EXPOSURE INVESTIGATION REPORT
SOLUTIA INCORPORATED/MONSANTO COMPANY
ANNISTON, CALHOUN COUNTY, ALABAMA
The Monsanto company produced polychlorinated biphenyls (PCBs) at a plant in
Anniston, Alabama, from 1935 to the 1970s. Hazardous wastes, including PCB still
bottoms, were disposed in two unlined landfill areas located adjacent to the
production facility. Investigations conducted by Monsanto (now Solutia, Inc.)
under a Consent Order with the Alabama Department of Environmental Management
(1985) documented the presence of PCB contamination in sediment samples from
off-site drainage ditches and in soil samples from private residences east and
north of the facility. These findings led to the remediation of off-site contaminated
areas and property buyouts for some homeowners.
Recent investigations have detected elevated blood levels of PCBs in some residents
of the community surrounding the Solutia facility and other neighborhoods in
Anniston . The source and exposure
pathways by which residents have been exposed to PCBs have not been defined.
Furthermore, it is uncertain whether significant exposures are still occurring.
To address these questions, the Agency for Toxic Substances and Disease Registry
(ATSDR) conducted this Exposure Investigation (EI).
Prior to conducting the EI, staff from ATSDR and the Alabama Department of
Public Health (ADPH) met with community representatives to explain the EI and
solicit their input. In March 2000, ATSDR met with families who lived within
a 1/2-mile radius of the site and invited them to participate in the EI. In
order to be eligible for the investigation, at least one family member had to
be a child between 1 and 7 years old. ATSDR staff and representatives of the
community group, CAP, went door-to-door in the designated neighborhoods to invite
eligible families to participate. A total of 18 families fully participated
in the EI. Environmental samples were collected from these 18 homes, and biological
samples were collected from 78 residents of these homes. In addition, environmental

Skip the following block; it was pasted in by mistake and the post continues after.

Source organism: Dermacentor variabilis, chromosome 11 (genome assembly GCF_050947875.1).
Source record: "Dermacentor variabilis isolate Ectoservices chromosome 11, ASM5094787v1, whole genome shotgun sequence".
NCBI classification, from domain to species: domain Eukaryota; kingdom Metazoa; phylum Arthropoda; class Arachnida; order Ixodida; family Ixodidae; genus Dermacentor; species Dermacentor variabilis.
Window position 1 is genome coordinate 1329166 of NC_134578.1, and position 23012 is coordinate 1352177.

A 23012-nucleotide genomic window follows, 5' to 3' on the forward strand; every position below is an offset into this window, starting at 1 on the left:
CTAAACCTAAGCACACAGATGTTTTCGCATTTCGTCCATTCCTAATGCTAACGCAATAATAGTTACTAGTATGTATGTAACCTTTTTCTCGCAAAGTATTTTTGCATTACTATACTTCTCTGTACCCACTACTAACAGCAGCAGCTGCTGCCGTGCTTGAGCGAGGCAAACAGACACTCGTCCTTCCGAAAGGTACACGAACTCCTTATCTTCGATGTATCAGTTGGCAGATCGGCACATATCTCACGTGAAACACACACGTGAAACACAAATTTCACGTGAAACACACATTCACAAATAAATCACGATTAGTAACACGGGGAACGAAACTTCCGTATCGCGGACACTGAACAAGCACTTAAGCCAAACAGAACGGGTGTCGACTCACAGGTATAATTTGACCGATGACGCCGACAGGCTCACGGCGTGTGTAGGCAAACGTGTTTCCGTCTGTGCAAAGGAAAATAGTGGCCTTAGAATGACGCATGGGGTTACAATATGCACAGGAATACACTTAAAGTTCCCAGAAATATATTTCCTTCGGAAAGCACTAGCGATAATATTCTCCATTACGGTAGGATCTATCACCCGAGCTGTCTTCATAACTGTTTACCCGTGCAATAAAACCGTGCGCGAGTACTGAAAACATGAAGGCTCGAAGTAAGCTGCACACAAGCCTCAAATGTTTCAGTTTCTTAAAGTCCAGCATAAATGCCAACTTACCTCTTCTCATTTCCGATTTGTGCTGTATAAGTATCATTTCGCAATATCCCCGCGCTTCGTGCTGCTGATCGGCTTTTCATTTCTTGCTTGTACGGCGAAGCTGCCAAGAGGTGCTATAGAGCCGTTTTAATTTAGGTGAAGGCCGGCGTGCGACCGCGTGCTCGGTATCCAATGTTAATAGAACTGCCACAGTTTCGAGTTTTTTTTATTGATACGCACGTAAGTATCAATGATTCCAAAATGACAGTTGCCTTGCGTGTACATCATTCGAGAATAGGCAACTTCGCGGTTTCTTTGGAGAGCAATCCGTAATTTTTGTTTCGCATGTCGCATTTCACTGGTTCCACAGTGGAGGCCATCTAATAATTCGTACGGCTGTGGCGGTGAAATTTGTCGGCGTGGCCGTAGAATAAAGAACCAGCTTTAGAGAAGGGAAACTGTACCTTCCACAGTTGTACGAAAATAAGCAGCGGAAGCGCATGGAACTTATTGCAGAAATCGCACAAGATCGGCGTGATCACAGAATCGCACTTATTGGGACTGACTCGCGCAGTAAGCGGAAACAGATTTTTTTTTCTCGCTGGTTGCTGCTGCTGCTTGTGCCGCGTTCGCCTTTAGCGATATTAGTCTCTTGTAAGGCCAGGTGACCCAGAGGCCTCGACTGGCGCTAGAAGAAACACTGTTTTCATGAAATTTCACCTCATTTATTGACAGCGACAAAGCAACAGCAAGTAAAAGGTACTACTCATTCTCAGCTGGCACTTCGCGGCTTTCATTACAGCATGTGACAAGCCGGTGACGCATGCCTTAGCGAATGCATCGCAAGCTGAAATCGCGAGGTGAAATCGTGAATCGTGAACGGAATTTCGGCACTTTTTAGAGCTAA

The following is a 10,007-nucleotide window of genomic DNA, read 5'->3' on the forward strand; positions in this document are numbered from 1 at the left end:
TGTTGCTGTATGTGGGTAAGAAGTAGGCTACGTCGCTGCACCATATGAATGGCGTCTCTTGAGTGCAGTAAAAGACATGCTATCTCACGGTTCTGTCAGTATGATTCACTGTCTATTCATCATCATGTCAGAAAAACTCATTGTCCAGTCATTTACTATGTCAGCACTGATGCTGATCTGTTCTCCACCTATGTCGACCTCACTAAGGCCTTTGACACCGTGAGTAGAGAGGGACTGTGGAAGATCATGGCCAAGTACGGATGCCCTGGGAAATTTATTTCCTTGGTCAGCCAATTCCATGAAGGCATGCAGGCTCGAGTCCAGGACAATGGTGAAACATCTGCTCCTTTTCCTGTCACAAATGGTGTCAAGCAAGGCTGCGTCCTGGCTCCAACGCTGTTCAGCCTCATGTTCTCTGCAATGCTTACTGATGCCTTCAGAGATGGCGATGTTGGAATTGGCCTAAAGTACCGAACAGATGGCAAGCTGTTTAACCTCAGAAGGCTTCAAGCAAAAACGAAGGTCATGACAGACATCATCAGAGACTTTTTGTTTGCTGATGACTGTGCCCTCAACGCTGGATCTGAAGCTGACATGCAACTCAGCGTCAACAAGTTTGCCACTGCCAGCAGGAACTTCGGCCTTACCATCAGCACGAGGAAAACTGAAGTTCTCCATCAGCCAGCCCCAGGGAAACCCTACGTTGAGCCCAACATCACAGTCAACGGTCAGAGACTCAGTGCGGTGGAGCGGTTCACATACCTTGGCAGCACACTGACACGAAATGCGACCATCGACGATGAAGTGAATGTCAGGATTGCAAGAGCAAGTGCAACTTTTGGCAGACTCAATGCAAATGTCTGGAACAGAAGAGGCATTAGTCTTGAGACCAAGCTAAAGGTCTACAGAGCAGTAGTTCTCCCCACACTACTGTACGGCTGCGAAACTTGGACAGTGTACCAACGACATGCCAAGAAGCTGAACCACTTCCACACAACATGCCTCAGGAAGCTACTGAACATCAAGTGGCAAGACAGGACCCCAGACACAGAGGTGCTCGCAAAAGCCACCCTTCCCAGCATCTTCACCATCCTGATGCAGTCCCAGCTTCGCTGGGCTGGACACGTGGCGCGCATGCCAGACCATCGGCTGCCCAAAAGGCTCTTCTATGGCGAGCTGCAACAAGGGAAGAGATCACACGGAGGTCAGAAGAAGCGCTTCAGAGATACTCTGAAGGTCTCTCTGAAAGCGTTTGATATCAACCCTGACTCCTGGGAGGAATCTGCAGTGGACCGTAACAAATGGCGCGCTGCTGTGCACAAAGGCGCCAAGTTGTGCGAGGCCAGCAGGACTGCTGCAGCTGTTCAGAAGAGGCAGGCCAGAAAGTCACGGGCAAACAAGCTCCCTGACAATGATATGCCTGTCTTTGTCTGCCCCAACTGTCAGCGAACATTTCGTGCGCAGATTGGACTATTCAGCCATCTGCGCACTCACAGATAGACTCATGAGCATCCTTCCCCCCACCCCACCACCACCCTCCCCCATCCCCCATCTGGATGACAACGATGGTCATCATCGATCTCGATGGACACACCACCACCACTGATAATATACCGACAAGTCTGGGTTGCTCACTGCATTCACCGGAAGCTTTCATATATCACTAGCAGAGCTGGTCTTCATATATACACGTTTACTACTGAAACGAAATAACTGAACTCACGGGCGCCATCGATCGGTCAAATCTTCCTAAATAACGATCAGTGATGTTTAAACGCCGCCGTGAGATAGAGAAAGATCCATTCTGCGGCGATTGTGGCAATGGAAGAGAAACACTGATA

samples, only, were obtained from one home; and biological samples, only, were
obtained from two people who lived in the designated area.
ATSDR staff gave the participants an appointment to come to the Calhoun County
Health Department where blood samples were collected. A few of the participants
were unable to come to the collection center. ATSDR staff traveled to the homes
of these individuals to collect the blood samples.
A licensed phlebotomist collected a 7-ml blood sample from each participant
using a Vacutainer tube with no anticoagulant. After collection, the blood samples
were allowed to clot for 2 hours at room temperature. The tubes were then placed
on ice until they were delivered to the laboratory for analysis. Blood collection
supplies and laboratory analyses were provided by the National Center for Environmental
Health laboratory at the Centers for Disease Control in Atlanta, Georgia.
Blood serum samples were analyzed for PCB congeners using gas chromatography/mass
spectroscopy (GC/MS). Results were reported as concentrations of individual
PCB congeners per unit volume of blood serum, and also as lipid-based concentrations.
Individual congeners were added together to yield total PCB concentrations.
ATSDR staff used a metal trowel to collect a composite surface soil sample
(0-3 inches in depth) from an area in the yard that the parent or child identified
as a frequent play area. In addition, ATSDR staff used a Nilfisk HEPA vacuum
cleaner to collect an indoor house dust sample from a room frequented by family
members; this was typically the living room of the house. The environmental
samples were shipped by overnight mail to the Midwest Research Institute in
Kansas City, Missouri, for analyses of PCB congeners and total PCBs. The house